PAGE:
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Bacterial in Biological Definition

Antibiotic

... interesting anti-bacterial effects from various bacterial secretions, the German scientist E. de Freudenreich in 1888 isolated a bacterial secretion and noted its antibacterial properties. ... the mold was secreting something that stopped bacterial growth. He knew that this substance might have ...

Bacterial conjugation

... bacterial conjugation is the often regarded as the bacterial equivalent of sexual reproduction or mating ; ... (a plasmid that can integrate itself into the bacterial chromosome by genetic recombination ) of about ...

Bacterium

... (the transfer of naked DNA from one bacterial cell to another in solution, this can include ... (the transfer of viral, bacterial, or both bacterial and viral DNA from one cell to another via bacteriophage) and; bacterial conjugation (the transfer of DNA from ...

Chromosome

... on the chromosome. Chromosomes in bacteria bacterial chromosomes are often circular but sometimes ... have one chromosome, while others have a few. bacterial DNA also exists as plasmids . The distinction ... and necessity are generally taken into account. bacterial chromosomes initiate replication and one origin ...

Endosymbiont

... algae, and several insect species contain bacterial endosymbionts. Many other examples of ... mitochondria and chloroplasts , originated as bacterial endosymbionts. This theory is known as the ... Contents showTocToggle("show","hide") 1 bacterial obligate endosymbionts in marine oligochaetes ...

Endosymbiont

... algae, and several insect species contain bacterial endosymbionts. Many other examples of ... mitochondria and chloroplasts , originated as bacterial endosymbionts. This theory is known as the ... Contents showTocToggle("show","hide") 1 bacterial obligate endosymbionts in marine oligochaetes ...

Bacterium

... (the transfer of naked DNA from one bacterial cell to another in solution, this can include ... (the transfer of viral, bacterial, or both bacterial and viral DNA from one cell to another via bacteriophage) and; bacterial conjugation (the transfer of DNA from ...

Flagellum

... structures, found in each of the three domains. bacterial flagella are helical filaments that rotate like ... Contents showTocToggle("show","hide") 1 bacterial flagellum 2 Archaeal flagellum 3 ... 4 See also 5 External links bacterial flagellum The filament is composed of the ...

Growth curve

... Figure 1: A "bi-phasic" bacterial growth curve. A growth curve in biology ... 1 Examples 1.1 bacterial cell growth 1.2 Cancer cell growth 1.3 The ... 1.4 Exponential growth Examples bacterial cell growth In this example (Figure 1, see Lac ...

Microbiology

... times (the time needed for division of a bacterial cell in two in optimal conditions; ~30 minutes ... , which allowed them to transfer numerous bacterial colonies from their specific locations on one ... beer , vinegar and other substances. bacterial genes have been inserted into other organisms as ...

Molecular biology

... This plasmid can be inserted into either bacterial or animal cells. Introducing DNA into bacterial cells is called transformation , and can be ... of a protein can then be extracted from the bacterial or eukaryotic cell. The protein can be tested for ...

Phage

... they are dormant, by adding new functions to the bacterial genome , a phenomenon called lysogenic ... as an alternative to antibiotics for treating bacterial infections—because killing bacteria is what ... Institute in Georgia . The development of bacterial strains that are resistant to multiple drugs has ...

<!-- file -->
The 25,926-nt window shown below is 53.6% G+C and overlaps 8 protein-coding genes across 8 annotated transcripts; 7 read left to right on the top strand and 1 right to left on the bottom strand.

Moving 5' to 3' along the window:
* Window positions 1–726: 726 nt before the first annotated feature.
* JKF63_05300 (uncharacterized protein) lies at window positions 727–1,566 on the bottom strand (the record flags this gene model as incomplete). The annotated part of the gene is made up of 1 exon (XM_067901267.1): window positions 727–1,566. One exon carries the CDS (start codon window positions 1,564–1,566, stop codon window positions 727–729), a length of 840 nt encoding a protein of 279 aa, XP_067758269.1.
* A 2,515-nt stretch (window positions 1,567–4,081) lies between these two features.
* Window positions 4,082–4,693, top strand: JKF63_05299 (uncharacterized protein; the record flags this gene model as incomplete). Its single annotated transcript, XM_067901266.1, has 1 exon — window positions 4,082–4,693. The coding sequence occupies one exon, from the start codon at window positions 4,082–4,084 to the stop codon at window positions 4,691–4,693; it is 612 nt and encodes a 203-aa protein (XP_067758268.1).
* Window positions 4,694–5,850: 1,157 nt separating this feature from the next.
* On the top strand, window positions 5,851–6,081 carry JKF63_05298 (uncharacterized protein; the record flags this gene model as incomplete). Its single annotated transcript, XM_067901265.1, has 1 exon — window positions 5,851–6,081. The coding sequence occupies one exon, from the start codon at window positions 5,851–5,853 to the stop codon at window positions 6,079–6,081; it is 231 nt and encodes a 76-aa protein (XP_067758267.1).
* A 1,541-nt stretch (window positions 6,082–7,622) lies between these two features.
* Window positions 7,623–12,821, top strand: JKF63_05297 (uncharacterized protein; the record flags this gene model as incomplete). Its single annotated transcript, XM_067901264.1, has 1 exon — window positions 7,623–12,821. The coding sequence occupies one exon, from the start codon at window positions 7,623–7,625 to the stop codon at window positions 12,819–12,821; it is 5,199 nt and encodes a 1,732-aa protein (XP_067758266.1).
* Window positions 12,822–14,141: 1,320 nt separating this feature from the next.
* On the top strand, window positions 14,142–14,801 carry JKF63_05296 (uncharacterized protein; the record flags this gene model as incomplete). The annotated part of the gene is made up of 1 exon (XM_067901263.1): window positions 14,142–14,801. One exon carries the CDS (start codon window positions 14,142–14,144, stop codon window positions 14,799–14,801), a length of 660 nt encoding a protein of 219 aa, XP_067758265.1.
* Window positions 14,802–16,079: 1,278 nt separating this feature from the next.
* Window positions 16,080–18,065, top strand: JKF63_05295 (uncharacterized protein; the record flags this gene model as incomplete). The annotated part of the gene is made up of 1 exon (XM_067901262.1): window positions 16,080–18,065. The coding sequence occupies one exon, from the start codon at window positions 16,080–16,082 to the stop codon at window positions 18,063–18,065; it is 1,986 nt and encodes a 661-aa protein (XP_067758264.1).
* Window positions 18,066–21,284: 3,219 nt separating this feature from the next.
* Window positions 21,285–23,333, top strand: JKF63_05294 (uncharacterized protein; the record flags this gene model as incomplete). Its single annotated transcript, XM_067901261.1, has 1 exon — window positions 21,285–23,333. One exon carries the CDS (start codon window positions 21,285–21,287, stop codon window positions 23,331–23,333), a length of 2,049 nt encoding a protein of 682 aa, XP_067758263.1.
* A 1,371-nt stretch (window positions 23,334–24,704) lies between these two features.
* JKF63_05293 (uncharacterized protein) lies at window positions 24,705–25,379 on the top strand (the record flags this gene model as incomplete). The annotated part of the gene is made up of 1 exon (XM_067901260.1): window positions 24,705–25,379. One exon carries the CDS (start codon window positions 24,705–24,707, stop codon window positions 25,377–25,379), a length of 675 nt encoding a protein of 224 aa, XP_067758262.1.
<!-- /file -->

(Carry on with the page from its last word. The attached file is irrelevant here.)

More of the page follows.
Virus

... them excellent tools for experiments in biology. bacterial viruses have also further simplified the study of bacterial genetics and have deepened our understanding of ... of the host cell. The capsid of a phage , a bacterial virus, remains on the outside. In contrast, many ...

Full blood count

... will also include: Neutrophil granulocytes - May indicate bacterial infection. Lymphocytes - Higher with some viral infections such as ... raised in lymphocytic leukaemia CLL . Monocytes - May be raised in bacterial infection Eosinophil granulocytes - Increased in parasitic ...

Cell growth

... in eukaryotes than in other organisms. Non-eukaryotic cells such as bacterial cells reproduce by binary fission , a process that includes DNA ... according to the Hardy-Weinberg ratio . Related articles bacterial growth Cancer Developmental biology Stem cell Cell ...

Lambda phage

... of phage λ takes place at a special attachment site in the bacterial genome, called att λ . The sequence of the att site is called ... a Holliday structure and requires both the phage protein int and the bacterial protein IHF ( integration host factor ). Both int and IHF bind to ...

Muscle

... Lambert-Eaton myasthenic syndrome (LEMS). Tetanus and botulism are bacterial infections in which bacterial toxins cause increased or decreased muscle tone, respectively. The ...

Plasmid

... of a conjugative plasmid. Figure 4 : Schematic drawing of bacterial conjugation. 1 Chromosomal DNA . 2 Plasmids . 3 Pilus . It is ... codes for--for example, insulin or even antibiotics. See also bacterial artificial chromosome ...

Alexander Fleming

... on one of the agar plates streaked with the bacterium Staphylococcus aureus . Fleming inspected the Petri dish further and found that the bacterial colonies around the fungus were transparent because their cells were lysing . Lysis is the breakdown of cells, and in this case, potentially ...

Ames test

... caused by the agent; therefore, data analysis using control dishes is necessary. Occasionally a tested agent will be toxic enough to simply kill the bacterial culture in which case a "thin lawn" is observed. S-9 In some Ames assays an S-9 mix is added. The S-9 mix contains liver enzymes , ...

Antigen

... antigens are antigens that have been generated within the cell, as a result of normal cell metabolism , or because of viral or intracellular bacterial infection . The fragments are then presented on the cell surface in the complex with class I histocompatibility molecules . If cytotoxic CD8 + T ...